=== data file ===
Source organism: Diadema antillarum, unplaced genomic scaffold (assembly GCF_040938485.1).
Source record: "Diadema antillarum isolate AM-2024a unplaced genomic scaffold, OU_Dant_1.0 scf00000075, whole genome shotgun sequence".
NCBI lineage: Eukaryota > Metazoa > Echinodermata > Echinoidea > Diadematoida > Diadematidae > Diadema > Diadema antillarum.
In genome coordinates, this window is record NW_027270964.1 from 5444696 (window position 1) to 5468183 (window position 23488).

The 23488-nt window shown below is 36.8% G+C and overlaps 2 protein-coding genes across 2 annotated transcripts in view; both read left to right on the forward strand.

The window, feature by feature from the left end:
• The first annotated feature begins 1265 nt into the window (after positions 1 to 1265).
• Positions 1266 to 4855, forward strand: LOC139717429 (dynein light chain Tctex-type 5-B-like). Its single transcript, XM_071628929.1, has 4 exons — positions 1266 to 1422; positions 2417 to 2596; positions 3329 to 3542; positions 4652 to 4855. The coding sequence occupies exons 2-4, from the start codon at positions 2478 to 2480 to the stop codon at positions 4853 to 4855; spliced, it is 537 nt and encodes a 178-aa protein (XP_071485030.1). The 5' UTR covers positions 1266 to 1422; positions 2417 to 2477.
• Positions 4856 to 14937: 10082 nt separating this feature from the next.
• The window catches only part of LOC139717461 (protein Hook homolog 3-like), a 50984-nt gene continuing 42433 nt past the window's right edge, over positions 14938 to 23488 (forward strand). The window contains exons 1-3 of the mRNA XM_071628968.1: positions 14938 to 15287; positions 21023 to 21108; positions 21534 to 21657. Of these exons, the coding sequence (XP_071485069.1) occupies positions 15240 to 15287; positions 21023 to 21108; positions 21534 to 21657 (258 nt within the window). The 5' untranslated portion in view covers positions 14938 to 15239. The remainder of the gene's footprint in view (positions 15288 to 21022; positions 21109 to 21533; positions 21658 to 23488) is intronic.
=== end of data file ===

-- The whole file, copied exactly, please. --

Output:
Source organism: Diadema antillarum, unplaced genomic scaffold (assembly GCF_040938485.1).
Source record: "Diadema antillarum isolate AM-2024a unplaced genomic scaffold, OU_Dant_1.0 scf00000075, whole genome shotgun sequence".
NCBI lineage: Eukaryota > Metazoa > Echinodermata > Echinoidea > Diadematoida > Diadematidae > Diadema > Diadema antillarum.
In genome coordinates, this window is record NW_027270964.1 from 5444696 (window position 1) to 5468183 (window position 23488).

The 23488-nt window shown below is 36.8% G+C and overlaps 2 protein-coding genes across 2 annotated transcripts in view; both read left to right on the forward strand.

The window, feature by feature from the left end:
• The first annotated feature begins 1265 nt into the window (after positions 1 to 1265).
• Positions 1266 to 4855, forward strand: LOC139717429 (dynein light chain Tctex-type 5-B-like). Its single transcript, XM_071628929.1, has 4 exons — positions 1266 to 1422; positions 2417 to 2596; positions 3329 to 3542; positions 4652 to 4855. The coding sequence occupies exons 2-4, from the start codon at positions 2478 to 2480 to the stop codon at positions 4853 to 4855; spliced, it is 537 nt and encodes a 178-aa protein (XP_071485030.1). The 5' UTR covers positions 1266 to 1422; positions 2417 to 2477.
• Positions 4856 to 14937: 10082 nt separating this feature from the next.
• The window catches only part of LOC139717461 (protein Hook homolog 3-like), a 50984-nt gene continuing 42433 nt past the window's right edge, over positions 14938 to 23488 (forward strand). The window contains exons 1-3 of the mRNA XM_071628968.1: positions 14938 to 15287; positions 21023 to 21108; positions 21534 to 21657. Of these exons, the coding sequence (XP_071485069.1) occupies positions 15240 to 15287; positions 21023 to 21108; positions 21534 to 21657 (258 nt within the window). The 5' untranslated portion in view covers positions 14938 to 15239. The remainder of the gene's footprint in view (positions 15288 to 21022; positions 21109 to 21533; positions 21658 to 23488) is intronic.